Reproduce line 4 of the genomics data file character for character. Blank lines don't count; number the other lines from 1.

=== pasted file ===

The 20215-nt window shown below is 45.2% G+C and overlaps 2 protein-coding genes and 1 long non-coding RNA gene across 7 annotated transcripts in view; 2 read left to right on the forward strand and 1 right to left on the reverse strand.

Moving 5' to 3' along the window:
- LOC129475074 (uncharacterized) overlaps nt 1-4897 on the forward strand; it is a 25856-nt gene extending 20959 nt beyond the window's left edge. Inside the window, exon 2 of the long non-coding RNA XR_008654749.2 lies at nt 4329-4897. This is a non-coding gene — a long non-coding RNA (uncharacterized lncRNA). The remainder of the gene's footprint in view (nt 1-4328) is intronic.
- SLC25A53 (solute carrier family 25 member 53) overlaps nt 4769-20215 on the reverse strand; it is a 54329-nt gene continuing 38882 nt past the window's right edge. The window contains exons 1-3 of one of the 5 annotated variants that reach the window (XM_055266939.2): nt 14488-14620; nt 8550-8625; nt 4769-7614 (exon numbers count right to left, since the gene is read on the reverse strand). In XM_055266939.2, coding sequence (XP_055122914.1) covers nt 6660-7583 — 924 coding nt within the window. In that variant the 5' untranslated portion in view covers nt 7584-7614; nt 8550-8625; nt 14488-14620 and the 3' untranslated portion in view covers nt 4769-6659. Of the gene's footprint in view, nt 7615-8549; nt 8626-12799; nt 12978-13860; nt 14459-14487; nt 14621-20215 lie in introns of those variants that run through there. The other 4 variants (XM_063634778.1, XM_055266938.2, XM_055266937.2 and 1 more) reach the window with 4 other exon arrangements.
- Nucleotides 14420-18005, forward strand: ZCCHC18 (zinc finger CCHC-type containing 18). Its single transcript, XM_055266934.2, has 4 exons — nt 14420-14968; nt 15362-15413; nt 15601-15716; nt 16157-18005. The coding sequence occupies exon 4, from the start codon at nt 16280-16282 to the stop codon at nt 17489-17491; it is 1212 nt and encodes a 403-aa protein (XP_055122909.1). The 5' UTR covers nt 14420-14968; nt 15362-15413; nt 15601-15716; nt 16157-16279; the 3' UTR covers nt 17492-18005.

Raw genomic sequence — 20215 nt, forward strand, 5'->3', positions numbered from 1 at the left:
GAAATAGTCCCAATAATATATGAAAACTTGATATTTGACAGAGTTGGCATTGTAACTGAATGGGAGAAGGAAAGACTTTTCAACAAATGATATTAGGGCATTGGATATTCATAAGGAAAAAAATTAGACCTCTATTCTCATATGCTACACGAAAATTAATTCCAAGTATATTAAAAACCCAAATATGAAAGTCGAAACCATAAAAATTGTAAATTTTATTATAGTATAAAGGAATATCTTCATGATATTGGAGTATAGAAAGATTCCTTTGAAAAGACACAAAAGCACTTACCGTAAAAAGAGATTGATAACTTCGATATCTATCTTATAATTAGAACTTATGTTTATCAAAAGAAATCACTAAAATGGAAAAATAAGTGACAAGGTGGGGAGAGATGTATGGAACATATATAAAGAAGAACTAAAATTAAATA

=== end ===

- SLC25A53 (solute carrier family 25 member 53) overlaps nt 4769-20215 on the reverse strand; it is a 54329-nt gene continuing 38882 nt past the window's right edge. The window contains exons 1-3 of one of the 5 annotated variants that reach the window (XM_055266939.2): nt 14488-14620; nt 8550-8625; nt 4769-7614 (exon numbers count right to left, since the gene is read on the reverse strand). In XM_055266939.2, coding sequence (XP_055122914.1) covers nt 6660-7583 — 924 coding nt within the window. In that variant the 5' untranslated portion in view covers nt 7584-7614; nt 8550-8625; nt 14488-14620 and the 3' untranslated portion in view covers nt 4769-6659. Of the gene's footprint in view, nt 7615-8549; nt 8626-12799; nt 12978-13860; nt 14459-14487; nt 14621-20215 lie in introns of those variants that run through there. The other 4 variants (XM_063634778.1, XM_055266938.2, XM_055266937.2 and 1 more) reach the window with 4 other exon arrangements.